I'm often asked in shops variations of this question:

Where are you from? (Which country, zipcode?)

Frankly, it's none of their business, but I feel it's somehow rude to say that so directly.

Typically, shop attendants or some sort of sales representatives ask this for data collection purposes, in various situations. They usually claim they do this to improve their services. Even so, I don't like giving away this bit of private information to somebody I've just met. At the same time, I understand that these people are just doing their jobs, and I don't want to be rude to them.

Is this rude to say? Or is there a better way to make my point without having to explain myself?

  • 1
    Is it rude to ask in the first place?
    – bib
    Commented Nov 1, 2014 at 22:57
  • 1
    In the UK Evans cycles do this. I find it annoying too. Seems more an etiquette question than an English one though. Commented Nov 1, 2014 at 22:58
  • 4
    I suggest you ask them why they are asking you for this information. Then, if you don't consider the reason is valid, you can legitimately refuse with no reason to feel guilty. Otherwise, "I'd rather not say" (as Arradras suggests) is a good answer.
    – Erik Kowal
    Commented Nov 1, 2014 at 23:05
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    Another answer that shopkeepers and clerks ought to respect in a society where privacy is under relentless assault is "I'm sorry, but I don't give out that information." The "I'm sorry" indicates that you aren't blaming the clerk for asking, while formulating the refusal as a matter of policy helps you dismiss the request without treating it as unduly intrusive (even if you think that it is). "None of your business" is at best a rather sharp response to the inquiry, though I imagine that clerks who are forced to ask such questions hear it often enough.
    – Sven Yargs
    Commented Nov 2, 2014 at 1:08
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    I once answered a similar question on the way to the airport with "Can't tell ya" (Kantellia). My cab drive responded "That's in Idaho, right?" You could do something similar. If they think you are being rude, just tell them it's in Idaho. Commented Nov 2, 2014 at 6:59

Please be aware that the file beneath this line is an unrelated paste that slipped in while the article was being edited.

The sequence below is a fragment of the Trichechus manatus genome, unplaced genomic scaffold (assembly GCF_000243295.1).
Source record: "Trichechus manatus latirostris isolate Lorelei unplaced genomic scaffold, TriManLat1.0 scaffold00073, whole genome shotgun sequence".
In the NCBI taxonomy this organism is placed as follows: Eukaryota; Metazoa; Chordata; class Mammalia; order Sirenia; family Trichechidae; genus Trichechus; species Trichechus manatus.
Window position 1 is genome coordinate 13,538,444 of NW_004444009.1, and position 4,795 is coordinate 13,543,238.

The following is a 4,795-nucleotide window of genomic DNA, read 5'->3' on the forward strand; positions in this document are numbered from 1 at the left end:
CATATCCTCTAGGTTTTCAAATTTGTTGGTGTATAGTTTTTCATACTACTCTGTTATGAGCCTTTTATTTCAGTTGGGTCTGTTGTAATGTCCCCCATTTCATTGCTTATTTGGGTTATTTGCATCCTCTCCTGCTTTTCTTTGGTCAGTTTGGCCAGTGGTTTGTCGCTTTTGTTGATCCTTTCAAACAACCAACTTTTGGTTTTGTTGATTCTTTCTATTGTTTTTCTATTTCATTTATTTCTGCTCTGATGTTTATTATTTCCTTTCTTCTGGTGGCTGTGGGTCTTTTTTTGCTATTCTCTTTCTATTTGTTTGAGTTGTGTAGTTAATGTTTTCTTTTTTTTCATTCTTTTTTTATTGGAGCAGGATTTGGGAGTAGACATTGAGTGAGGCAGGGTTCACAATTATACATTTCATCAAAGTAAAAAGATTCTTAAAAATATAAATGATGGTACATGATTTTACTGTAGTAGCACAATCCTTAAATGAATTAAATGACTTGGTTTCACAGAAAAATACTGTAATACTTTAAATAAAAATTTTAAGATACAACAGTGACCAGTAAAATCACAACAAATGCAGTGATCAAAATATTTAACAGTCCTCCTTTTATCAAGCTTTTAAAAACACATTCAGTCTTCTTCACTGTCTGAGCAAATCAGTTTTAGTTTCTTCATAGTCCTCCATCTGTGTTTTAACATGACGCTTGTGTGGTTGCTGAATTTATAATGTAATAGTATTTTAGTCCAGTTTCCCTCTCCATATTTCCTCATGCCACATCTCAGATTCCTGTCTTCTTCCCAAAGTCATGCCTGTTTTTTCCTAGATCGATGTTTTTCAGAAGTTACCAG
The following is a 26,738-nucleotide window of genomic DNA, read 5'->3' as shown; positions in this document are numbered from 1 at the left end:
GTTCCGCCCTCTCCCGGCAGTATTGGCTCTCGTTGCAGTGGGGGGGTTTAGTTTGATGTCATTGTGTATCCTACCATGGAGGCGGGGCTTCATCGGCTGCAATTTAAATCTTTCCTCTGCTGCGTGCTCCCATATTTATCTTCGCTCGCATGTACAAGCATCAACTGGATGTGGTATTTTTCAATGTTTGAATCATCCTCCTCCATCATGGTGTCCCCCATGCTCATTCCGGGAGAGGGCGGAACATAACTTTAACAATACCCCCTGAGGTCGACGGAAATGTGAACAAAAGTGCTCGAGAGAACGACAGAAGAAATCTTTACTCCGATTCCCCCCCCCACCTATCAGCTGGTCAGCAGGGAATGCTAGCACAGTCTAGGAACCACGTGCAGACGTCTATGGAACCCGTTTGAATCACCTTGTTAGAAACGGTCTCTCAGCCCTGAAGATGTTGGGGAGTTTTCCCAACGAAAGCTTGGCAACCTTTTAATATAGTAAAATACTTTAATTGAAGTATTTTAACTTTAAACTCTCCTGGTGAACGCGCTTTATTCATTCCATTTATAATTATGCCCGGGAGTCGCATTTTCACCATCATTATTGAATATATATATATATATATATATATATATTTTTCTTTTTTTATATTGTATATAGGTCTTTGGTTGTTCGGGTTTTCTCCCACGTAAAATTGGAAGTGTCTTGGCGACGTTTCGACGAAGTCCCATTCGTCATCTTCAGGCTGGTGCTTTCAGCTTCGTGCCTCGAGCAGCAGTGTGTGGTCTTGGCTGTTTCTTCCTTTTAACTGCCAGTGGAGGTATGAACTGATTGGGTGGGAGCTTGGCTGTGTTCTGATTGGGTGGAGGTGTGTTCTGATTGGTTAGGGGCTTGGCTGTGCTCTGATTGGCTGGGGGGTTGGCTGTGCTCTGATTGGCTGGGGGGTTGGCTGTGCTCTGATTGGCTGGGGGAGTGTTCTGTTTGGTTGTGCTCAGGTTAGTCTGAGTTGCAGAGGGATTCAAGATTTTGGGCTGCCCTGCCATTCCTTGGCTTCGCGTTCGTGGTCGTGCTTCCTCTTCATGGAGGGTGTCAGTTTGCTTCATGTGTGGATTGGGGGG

4 Answers 4


It is rude, and even more so if you say the whole sentence and add an adjective like "goddamn" or an "f-word": "It's none of your goddamn business." However, if the shop assistant is filling a form, it would be appropriate to say:

  • "Omit that item, please."
  • "I prefer not to share that information."
  • "Do I really have to answer that?"

If you feel it's just curiosity, you can

  • Smile and turn away.
  • Say you're just browsing.
  • Ignore the question and ask a question about a product.

You can say "None of your business," but this comes off as rude and hostile. Rather, I'd use something a little more diplomatic like "I'd rather not say."


It's rude. Better to say 'it's not our policy to release this information' and repeat it if they are insistent.


Multiple answers and comments have asserted that none of your business is rude, without explanation.

It is rude because it contradicts the other person abruptly.

The business management could require the clerk to obtain such information. So it certainly could be part of their business to know where their customers are from.

Several direct and unambiguous ways to decline the request have already been provided. For a less direct way, one can use mild humor such as

Do I get a discount for providing that?


I'll ask the management if we release such information.

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